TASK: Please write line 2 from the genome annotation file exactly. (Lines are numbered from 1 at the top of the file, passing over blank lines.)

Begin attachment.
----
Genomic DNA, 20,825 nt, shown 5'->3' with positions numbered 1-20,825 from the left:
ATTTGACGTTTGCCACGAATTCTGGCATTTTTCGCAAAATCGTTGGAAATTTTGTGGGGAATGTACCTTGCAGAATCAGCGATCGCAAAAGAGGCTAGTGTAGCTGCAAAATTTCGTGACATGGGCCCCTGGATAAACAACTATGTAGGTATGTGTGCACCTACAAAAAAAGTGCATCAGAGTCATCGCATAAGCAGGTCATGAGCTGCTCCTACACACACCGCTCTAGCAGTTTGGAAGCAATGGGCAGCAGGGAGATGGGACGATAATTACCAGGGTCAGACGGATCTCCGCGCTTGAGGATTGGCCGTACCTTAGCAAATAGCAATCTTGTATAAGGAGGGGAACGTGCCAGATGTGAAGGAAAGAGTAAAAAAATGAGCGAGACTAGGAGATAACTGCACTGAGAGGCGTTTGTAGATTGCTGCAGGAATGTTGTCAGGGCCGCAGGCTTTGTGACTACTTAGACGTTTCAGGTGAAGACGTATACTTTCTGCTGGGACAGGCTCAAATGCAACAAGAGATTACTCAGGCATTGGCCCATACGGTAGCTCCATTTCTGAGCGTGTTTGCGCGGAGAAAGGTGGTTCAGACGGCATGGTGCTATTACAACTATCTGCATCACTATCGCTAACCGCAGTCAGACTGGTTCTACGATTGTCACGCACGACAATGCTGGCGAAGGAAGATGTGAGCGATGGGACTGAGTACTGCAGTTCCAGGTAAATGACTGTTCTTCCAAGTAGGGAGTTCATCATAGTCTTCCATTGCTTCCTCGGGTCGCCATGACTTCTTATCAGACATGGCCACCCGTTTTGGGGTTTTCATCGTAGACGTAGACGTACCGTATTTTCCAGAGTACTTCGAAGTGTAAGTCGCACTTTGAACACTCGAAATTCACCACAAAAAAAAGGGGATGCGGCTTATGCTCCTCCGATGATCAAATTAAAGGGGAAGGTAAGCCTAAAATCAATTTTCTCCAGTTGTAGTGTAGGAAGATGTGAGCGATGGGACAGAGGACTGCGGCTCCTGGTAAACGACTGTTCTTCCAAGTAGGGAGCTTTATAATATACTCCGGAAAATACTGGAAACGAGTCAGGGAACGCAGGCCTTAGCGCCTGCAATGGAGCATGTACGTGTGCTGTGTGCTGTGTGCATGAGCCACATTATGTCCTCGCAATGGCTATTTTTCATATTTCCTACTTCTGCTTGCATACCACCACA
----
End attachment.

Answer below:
ATTTGACGTTTGCCACGAATTCTGGCATTTTTCGCAAAATCGTTGGAAATTTTGTGGGGAATGTACCTTGCAGAATCAGCGATCGCAAAAGAGGCTAGTGTAGCTGCAAAATTTCGTGACATGGGCCCCTGGATAAACAACTATGTAGGTATGTGTGCACCTACAAAAAAAGTGCATCAGAGTCATCGCATAAGCAGGTCATGAGCTGCTCCTACACACACCGCTCTAGCAGTTTGGAAGCAATGGGCAGCAGGGAGATGGGACGATAATTACCAGGGTCAGACGGATCTCCGCGCTTGAGGATTGGCCGTACCTTAGCAAATAGCAATCTTGTATAAGGAGGGGAACGTGCCAGATGTGAAGGAAAGAGTAAAAAAATGAGCGAGACTAGGAGATAACTGCACTGAGAGGCGTTTGTAGATTGCTGCAGGAATGTTGTCAGGGCCGCAGGCTTTGTGACTACTTAGACGTTTCAGGTGAAGACGTATACTTTCTGCTGGGACAGGCTCAAATGCAACAAGAGATTACTCAGGCATTGGCCCATACGGTAGCTCCATTTCTGAGCGTGTTTGCGCGGAGAAAGGTGGTTCAGACGGCATGGTGCTATTACAACTATCTGCATCACTATCGCTAACCGCAGTCAGACTGGTTCTACGATTGTCACGCACGACAATGCTGGCGAAGGAAGATGTGAGCGATGGGACTGAGTACTGCAGTTCCAGGTAAATGACTGTTCTTCCAAGTAGGGAGTTCATCATAGTCTTCCATTGCTTCCTCGGGTCGCCATGACTTCTTATCAGACATGGCCACCCGTTTTGGGGTTTTCATCGTAGACGTAGACGTACCGTATTTTCCAGAGTACTTCGAAGTGTAAGTCGCACTTTGAACACTCGAAATTCACCACAAAAAAAAGGGGATGCGGCTTATGCTCCTCCGATGATCAAATTAAAGGGGAAGGTAAGCCTAAAATCAATTTTCTCCAGTTGTAGTGTAGGAAGATGTGAGCGATGGGACAGAGGACTGCGGCTCCTGGTAAACGACTGTTCTTCCAAGTAGGGAGCTTTATAATATACTCCGGAAAATACTGGAAACGAGTCAGGGAACGCAGGCCTTAGCGCCTGCAATGGAGCATGTACGTGTGCTGTGTGCTGTGTGCATGAGCCACATTATGTCCTCGCAATGGCTATTTTTCATATTTCCTACTTCTGCTTGCATACCACCACA